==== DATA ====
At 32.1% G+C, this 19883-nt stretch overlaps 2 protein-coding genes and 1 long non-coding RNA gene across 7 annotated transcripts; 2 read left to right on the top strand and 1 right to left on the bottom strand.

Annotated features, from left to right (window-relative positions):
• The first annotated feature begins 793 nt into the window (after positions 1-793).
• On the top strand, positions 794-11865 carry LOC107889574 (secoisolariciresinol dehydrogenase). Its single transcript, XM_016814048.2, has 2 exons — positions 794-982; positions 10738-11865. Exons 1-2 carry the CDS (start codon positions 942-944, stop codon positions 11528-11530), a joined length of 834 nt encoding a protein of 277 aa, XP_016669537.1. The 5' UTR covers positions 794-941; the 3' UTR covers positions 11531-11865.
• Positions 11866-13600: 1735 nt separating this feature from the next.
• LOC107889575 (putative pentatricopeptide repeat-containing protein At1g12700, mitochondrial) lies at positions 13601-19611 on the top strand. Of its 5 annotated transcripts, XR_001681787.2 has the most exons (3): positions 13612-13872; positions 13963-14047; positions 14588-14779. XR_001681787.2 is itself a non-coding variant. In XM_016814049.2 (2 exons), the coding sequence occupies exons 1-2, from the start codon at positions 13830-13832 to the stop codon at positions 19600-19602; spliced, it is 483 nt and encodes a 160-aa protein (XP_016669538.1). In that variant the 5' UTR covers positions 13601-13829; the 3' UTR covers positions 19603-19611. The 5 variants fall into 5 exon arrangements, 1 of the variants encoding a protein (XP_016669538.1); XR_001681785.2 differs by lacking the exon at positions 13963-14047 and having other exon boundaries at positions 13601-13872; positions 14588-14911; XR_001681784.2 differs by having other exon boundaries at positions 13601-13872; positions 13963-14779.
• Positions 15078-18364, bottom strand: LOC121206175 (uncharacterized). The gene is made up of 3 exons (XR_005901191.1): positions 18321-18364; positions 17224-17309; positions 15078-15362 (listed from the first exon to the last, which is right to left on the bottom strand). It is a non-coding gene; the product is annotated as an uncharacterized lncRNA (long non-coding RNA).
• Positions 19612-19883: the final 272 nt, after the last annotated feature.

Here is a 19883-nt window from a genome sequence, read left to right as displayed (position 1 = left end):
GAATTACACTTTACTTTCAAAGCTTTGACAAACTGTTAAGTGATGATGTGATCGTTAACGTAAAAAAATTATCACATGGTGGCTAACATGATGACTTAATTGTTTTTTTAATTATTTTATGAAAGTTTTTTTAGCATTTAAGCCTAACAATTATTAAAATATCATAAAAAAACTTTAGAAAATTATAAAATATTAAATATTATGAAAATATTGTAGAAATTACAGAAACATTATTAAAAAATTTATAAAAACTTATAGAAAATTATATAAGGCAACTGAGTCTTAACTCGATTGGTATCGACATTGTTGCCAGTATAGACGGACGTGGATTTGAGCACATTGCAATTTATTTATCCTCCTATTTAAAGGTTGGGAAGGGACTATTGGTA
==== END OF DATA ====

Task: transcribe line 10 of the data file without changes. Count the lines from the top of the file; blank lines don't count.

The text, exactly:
GAATTACACTTTACTTTCAAAGCTTTGACAAACTGTTAAGTGATGATGTGATCGTTAACGTAAAAAAATTATCACATGGTGGCTAACATGATGACTTAATTGTTTTTTTAATTATTTTATGAAAGTTTTTTTAGCATTTAAGCCTAACAATTATTAAAATATCATAAAAAAACTTTAGAAAATTATAAAATATTAAATATTATGAAAATATTGTAGAAATTACAGAAACATTATTAAAAAATTTATAAAAACTTATAGAAAATTATATAAGGCAACTGAGTCTTAACTCGATTGGTATCGACATTGTTGCCAGTATAGACGGACGTGGATTTGAGCACATTGCAATTTATTTATCCTCCTATTTAAAGGTTGGGAAGGGACTATTGGTA